An Ivy League Education

The hefty grant will fund a program called Innovation to Impact: Translation Support and Education. This initiative offers a free 5-day boot camp on entrepreneurship and product development to teach researchers how to get their products to the public.

Lacking training in this area, many researchers have developed great resources that fail to reach the people who need them most. The interdisciplinary team at Yale will train substance abuse researchers from across the nation.

To help these scientists increase the reach of their innovations, they will learn about different aspects of marketing, such as:

  • Networking with mentors
  • Seed funding for new ventures
  • Training in entrepreneurship
Fostering a Creative Atmosphere

Open to any U.S. researcher who’s interested in substance abuse innovations, the program will include students, trainees, and faculty who would like to learn business principles to increase the reach and impact of their inventions.

Yale hopes to recruit scientists from all fields of addiction research, including epidemiology, treatment, prevention, policy, and basic science. The goal is to support developments in all areas of substance abuse prevention and treatment, such as:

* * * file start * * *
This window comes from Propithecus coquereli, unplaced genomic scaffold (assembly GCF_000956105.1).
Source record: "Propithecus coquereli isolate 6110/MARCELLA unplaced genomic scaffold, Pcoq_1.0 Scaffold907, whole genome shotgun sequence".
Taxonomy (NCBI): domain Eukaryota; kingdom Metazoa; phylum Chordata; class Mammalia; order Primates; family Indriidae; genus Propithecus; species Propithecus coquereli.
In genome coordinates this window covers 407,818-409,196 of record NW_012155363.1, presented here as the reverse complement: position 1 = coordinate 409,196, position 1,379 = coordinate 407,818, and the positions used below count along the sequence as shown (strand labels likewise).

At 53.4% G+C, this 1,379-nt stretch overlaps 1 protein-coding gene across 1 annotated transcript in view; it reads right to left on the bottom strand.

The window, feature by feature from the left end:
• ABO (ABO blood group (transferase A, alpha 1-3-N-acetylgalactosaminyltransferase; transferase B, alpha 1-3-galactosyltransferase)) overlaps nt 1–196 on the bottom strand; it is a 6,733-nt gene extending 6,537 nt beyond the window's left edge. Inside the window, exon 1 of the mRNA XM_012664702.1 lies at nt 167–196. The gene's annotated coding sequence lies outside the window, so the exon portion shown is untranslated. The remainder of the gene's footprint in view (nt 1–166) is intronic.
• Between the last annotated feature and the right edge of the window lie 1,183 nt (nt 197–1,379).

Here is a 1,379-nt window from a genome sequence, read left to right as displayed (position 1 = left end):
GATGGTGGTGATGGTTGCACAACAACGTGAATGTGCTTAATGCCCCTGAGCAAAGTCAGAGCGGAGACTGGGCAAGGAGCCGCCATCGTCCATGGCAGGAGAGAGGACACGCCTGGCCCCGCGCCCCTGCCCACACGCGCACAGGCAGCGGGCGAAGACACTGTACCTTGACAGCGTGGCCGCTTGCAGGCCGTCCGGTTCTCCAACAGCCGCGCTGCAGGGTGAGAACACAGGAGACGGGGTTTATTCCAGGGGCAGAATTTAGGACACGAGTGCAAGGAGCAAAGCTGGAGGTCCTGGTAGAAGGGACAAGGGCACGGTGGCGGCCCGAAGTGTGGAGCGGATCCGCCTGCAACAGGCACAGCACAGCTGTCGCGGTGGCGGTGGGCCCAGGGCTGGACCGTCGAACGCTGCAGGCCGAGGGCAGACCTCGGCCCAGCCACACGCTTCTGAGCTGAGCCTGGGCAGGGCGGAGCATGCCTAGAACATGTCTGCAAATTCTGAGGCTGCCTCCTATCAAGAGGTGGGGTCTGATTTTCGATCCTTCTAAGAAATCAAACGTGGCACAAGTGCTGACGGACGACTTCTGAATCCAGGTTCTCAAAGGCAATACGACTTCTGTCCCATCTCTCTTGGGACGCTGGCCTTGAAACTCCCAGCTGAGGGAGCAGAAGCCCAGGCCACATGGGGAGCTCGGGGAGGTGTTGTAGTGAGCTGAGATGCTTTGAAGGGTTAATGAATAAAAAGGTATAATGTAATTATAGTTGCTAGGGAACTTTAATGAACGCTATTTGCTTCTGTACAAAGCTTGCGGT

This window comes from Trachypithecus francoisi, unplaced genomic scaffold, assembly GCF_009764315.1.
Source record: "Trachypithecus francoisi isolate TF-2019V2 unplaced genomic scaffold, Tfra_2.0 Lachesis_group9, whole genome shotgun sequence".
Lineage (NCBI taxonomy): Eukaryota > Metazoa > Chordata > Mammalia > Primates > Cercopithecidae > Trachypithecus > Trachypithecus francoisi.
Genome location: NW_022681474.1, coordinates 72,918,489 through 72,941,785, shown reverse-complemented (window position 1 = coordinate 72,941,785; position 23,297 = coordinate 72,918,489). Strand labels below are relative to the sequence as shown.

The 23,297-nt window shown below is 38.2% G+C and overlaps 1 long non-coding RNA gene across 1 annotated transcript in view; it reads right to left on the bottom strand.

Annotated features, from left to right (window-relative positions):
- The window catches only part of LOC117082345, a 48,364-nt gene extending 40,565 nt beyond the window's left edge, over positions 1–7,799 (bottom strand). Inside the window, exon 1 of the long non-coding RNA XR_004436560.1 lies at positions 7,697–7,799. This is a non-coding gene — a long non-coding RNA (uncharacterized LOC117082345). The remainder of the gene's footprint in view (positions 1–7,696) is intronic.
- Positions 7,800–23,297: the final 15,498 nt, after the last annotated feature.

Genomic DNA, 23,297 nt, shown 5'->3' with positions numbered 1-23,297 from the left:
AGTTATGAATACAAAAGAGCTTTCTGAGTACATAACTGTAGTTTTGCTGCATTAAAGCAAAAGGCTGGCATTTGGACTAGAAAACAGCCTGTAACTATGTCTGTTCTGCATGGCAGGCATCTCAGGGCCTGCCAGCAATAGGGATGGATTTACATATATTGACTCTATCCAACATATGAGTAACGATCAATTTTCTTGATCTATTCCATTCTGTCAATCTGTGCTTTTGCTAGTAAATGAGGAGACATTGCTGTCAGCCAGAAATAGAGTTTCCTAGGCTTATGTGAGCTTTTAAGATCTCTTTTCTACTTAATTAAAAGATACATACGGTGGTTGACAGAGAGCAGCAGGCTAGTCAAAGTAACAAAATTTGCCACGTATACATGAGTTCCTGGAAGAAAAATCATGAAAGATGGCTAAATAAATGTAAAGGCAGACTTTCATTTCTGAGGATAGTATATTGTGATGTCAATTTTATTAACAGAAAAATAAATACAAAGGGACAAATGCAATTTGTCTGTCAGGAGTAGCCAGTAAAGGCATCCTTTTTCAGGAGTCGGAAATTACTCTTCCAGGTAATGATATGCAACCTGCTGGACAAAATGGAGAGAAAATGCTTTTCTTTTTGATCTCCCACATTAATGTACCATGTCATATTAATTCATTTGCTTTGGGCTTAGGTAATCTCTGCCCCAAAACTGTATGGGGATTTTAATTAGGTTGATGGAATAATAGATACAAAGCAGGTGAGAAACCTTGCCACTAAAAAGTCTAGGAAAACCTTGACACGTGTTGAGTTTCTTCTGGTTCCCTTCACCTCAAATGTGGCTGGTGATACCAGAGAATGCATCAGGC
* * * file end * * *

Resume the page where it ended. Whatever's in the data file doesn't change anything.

• Software
  • Services
  • Diagnostics
  • Devices
  • Apps
  • Interventions

If a researcher has an idea or method that could help the nearly 21 million Americans struggling with a substance use disorder, Yale staff want to help them deliver it.

How Will This Program Impact the Opioid Epidemic?

Two Yale faculty members will be leading the training program. Seth Feuerstein, MD, JD, from the Department of Psychiatry, is also the Chief Innovation Officer and Chief Medical Officer of Medical and Digital Innovation at Magellan Healthcare. As an executive, inventor, entrepreneur, and investor, he has successfully commercialized research-based innovations across several fields. The second faculty member involved is Patricia Simon, PhD. She studied entrepreneurship at Duke University and is an expert in consumer market research. For the last years, she has operated an addiction research program that focuses on the development of substance abuse prevention and treatment programs.

Feuerstein notes, “It is incredibly exciting to see the foresight that NIDA has in funding this program.” The 5-year award was the only such grant given by NIDA, making it a prestigious honor for Yale. With expert faculty in place and the necessary funding to run it, the program is poised to truly have an affect on the research community and, potentially, the entire nation.